Butler citizen. (Butler, Pa.) 1877-1922, April 06, 1888, Image 1

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    vol, \XV
Patsea Fair cF Bradley's Eiar.kets, at $-5-.
Five Fine Plush Dolmen®, at $15.00, were *3O 00
Tnree P:u- t» Co*U, at s.'o 00, former prices, -J4.000
Two Plush Coats, at sl7 50, former prices. si>s.oo
20 Good Newmarkets, at $5,
16 Chiidrsfis' Wraps fiam One Dollar to Four Dollars, j
A Full T.ina of Spring Buttons and Trimmings
New Spring Goods Aiming.
a large line of
Spring and Summer Goods,
consisting of Fine Woolens and Suitings which I am ready to make up it
Garments al as reasonable prices as TOO will find anywhere ADD
Also a foil lioe of MENS', BOYS' and CHILDREN'S' ready made
Clothing at
All the latest novelties for Spring and Summer in
Gents' Furnishings, Goods,
Hats. Caps, Trunks, Valises; latest patterns in
Shirts and Neckwear.
Department is Booming Call and make yoor selection for your Spring j
Suit frcm those handsome patterns I have just got in. I'riceß
reasooable aijd fit guaranteed
Thanking my patrone for past favors. I solicit a continuance
of the same.
04 Sooth Main street, opposite the Postoffice, Butler, Pa.
A. Troutman & Son.
Leading Drj Goods House.
1111111111 <->llllllllll
A Troutman & Son.
The 1.-adiifr Dry Goods and Car- ;
pet Houee, Boiler, Pa.
Sew F'»1l Drww Goodf? at prices
which will make tbem move very
We hare the largest stock ever
abo?*n io Holier couoty, comprising
all the new poods io Checks, Stripes
aod Plain Veaves in Foreign and
Black and Colored Silks,
Special Values
we have t»ever had sorb a nice as- :
•ortraeot and so many of them.
In Flsnoels, Bl%nV»t», Tickings, \
Ginghams, Whit* (guilts. Shawls
Table Linen*. Lace Cart*iDß,
in feet everything which can be
fuDtid in a
Fid-Class Dry Hoods Store.
Balisr, -Pa
Paul Cronenwett & Co,.
I an) rv->. era in Hlgh-ela* PouPrv: ;
luik-MW.- Ho IJght IlraJiiua-. s. ,
l-'ci*a |. rns. Jt. * >• (I. White L<tr horns I
H.mdouu. •» k- Tontooae Geene, I'elfiri ajirt !
MuMCVjr JPi- «J!
Crashed o»-.ier ibclhi for i<uuitry tor imle at
all tjinw.
W. H. k F. HOBBIS,
T.gga 92 per 13; $3 for 20.
For Sale.
Tl>» or,<Vn-l£T><-<i a dn. In I-Orator •it FV-nffr
D'- 71 U«»- of Parlc«-r twp.. offer* at
private sale a farm of 117 acres. «Itu:ite Ui Wash
lurtoo twp, mir illllißrda Htatlou It la all
••P-axad aii<; In good -tat* of cultivation. well
water**!. tr.d ha* a lw-atory frame bona*. and
V* Iwirn L*rv«> orchard anil pond out IwillUnija
A I.SO a RS hvf piece in WaHhlnglon twp.,
»"ar the A ;krhenv ajofx- ooal mine. with i atl-
RMA nar rur through It. rwo-atcrv ir; ME bonne .
PARTIR J and BALANCE good rim her.
MAO a f*rn> ot «o * r<-s In Paricer rwp . be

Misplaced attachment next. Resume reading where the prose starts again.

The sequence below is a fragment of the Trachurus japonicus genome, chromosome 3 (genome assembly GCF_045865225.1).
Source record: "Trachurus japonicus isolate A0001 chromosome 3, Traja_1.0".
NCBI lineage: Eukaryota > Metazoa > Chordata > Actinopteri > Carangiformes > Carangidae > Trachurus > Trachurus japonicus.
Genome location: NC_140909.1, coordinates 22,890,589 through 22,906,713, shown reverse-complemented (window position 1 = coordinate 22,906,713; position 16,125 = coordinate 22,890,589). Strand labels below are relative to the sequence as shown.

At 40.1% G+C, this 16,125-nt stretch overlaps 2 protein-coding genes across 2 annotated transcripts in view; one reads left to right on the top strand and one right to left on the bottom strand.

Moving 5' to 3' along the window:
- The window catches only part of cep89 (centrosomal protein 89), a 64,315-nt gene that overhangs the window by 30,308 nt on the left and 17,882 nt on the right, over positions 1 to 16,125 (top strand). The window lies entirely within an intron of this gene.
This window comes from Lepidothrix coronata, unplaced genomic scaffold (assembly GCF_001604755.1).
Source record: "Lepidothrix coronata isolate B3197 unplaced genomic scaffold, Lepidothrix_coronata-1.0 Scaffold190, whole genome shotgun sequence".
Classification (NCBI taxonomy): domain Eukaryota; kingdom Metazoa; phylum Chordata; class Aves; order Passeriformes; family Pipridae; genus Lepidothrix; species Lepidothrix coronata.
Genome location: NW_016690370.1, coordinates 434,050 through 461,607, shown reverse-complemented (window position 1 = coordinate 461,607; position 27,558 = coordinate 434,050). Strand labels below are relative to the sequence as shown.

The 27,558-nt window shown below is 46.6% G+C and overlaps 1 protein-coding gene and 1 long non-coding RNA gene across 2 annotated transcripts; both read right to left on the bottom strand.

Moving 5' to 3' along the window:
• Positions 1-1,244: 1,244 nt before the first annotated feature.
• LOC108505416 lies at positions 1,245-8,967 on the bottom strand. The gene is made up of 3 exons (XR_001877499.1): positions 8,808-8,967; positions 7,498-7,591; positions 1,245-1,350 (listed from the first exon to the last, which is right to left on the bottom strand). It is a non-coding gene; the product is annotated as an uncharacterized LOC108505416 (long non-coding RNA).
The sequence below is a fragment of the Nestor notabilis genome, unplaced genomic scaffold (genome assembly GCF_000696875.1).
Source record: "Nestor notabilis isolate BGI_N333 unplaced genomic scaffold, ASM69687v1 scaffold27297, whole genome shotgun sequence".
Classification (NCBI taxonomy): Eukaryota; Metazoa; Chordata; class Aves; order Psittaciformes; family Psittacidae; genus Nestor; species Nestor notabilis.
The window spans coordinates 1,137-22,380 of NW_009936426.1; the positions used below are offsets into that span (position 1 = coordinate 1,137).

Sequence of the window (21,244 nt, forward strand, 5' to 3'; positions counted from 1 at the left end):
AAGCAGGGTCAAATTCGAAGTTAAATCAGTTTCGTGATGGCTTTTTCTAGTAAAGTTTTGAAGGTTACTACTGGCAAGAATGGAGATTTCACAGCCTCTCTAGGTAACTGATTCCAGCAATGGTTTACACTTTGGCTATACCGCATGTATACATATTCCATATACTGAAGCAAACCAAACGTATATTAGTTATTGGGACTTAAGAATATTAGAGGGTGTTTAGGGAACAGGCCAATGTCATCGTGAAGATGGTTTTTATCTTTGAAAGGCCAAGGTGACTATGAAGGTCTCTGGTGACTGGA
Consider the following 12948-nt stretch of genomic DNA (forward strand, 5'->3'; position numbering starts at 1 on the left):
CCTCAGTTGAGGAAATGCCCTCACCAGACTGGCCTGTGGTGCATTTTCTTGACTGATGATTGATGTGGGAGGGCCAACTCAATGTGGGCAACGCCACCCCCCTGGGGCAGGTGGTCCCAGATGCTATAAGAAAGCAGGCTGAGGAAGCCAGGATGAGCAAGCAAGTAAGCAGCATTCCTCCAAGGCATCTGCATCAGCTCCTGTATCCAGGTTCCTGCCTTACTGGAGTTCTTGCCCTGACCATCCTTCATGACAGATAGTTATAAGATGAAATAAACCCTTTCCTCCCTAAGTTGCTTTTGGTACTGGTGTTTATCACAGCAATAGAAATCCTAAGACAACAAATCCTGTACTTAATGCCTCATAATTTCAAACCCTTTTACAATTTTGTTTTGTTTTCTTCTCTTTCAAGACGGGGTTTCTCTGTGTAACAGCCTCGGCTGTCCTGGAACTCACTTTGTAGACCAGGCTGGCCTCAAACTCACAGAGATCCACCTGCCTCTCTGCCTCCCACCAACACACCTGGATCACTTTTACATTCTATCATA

tween inniirute and Kidorado, one-half cleared
and o*l»r well iinih-rod with Cbmout
timber. go nd i»nd twt no buildings
\n tjw- aty.T* are :irid«rlai i with oftal
and wpj «<• HOW rtthe. for rash or on time,
for lurlber particular* enquire of
12-IBJ North Hope P. 0.. Botlir Co., Pa
ea t> It Pi T.jn.** -h ■< lh«- 4i«fn»UsXri*.! «
»* will cvßirat; for •drertlau.g at loirnit rale*.
Cloaks and WraPs.
for Children and Ladies.
We carry the greatest variety of
etyleß, our stock never was as large,
price# never so low, goods never so
If you want to see the nice goods,
please call and examine our stock.
Ladies', Gents', and Children's
Underwear, every grade, all sizes,
beet goode.
Gloves, Corsetß, Hosiery, Velvets,
Plushes, Yarns, etc.
Carpets and Oil Cloths,
never bad so oaanv—uever were car
pets so cheap.
Our stock is complete Don't buy
a C*ri>et until you have seen our
stock. Body Brussels, Velvets, Tap
ehtry, 3-Ply F'xira Super, Hemp, Cot
ton and Rag Ruirs
Window Shades, largest assort
ment, lowest prices.
You will fiod on examination our
stock of goods to be the Lowest
Priced in Butler county.
Fittsburgh Nu-series.
; We again eITT everything choice in reliable
I Kruu. T ieer., Small I roll*, (trap- Vines, Be A
V' k*-'- J W" -icl Klowor S. i <li„llardy K'>.e»,
Clmuatls. Klowc.iDK Plant", New t her
jl' H. Nc-.v Apple; New :*<-ar». Sew or
namentals. New (!. alnntH. New
(inliio h. Murdoch it superior
l.uwn Crusa, &c.
Send three Ce/.ts pofiijce tor our New Illustrate"
wl catalogue for lWi
I Out ol town orders for llower. and floral em
blemu proiaptiy executed.
i 508 Sniilhlield St, Pittsburg, Pa
Uavliiß taken 'the agency for the Choice I 'rult
Beautiful Shrubbery,
Ornamental Tre«-s,
> Ano eveiythlnij else tn the Nurtery line, or the
J New Kngland N®/Nerie«. Chane t'.rot. & <X>., N.
V.. 1 will cail u|*iii you Itt the m-ar future and
| solicit your orders lor Hprinn delivery.
A. H, FALLER, Agent,
i I '
1 Tlutler* - I'll.
Organist and Choir Master,
1 St. i'eter'n uernjan Church. Butler, and coaduo
tor of Butler Choral T3nlon
OaOAM, PiA*oro»TE, vioum. Hmoiyo A*t> Hah
Pianofortes aud Organa Tuned and Filiat
ed. T.tuuod application, 50 West Jerforson
i street.
WCW 1 thii obtain •»*imat it
or. tipUJL in Chicago, will find it on filoi*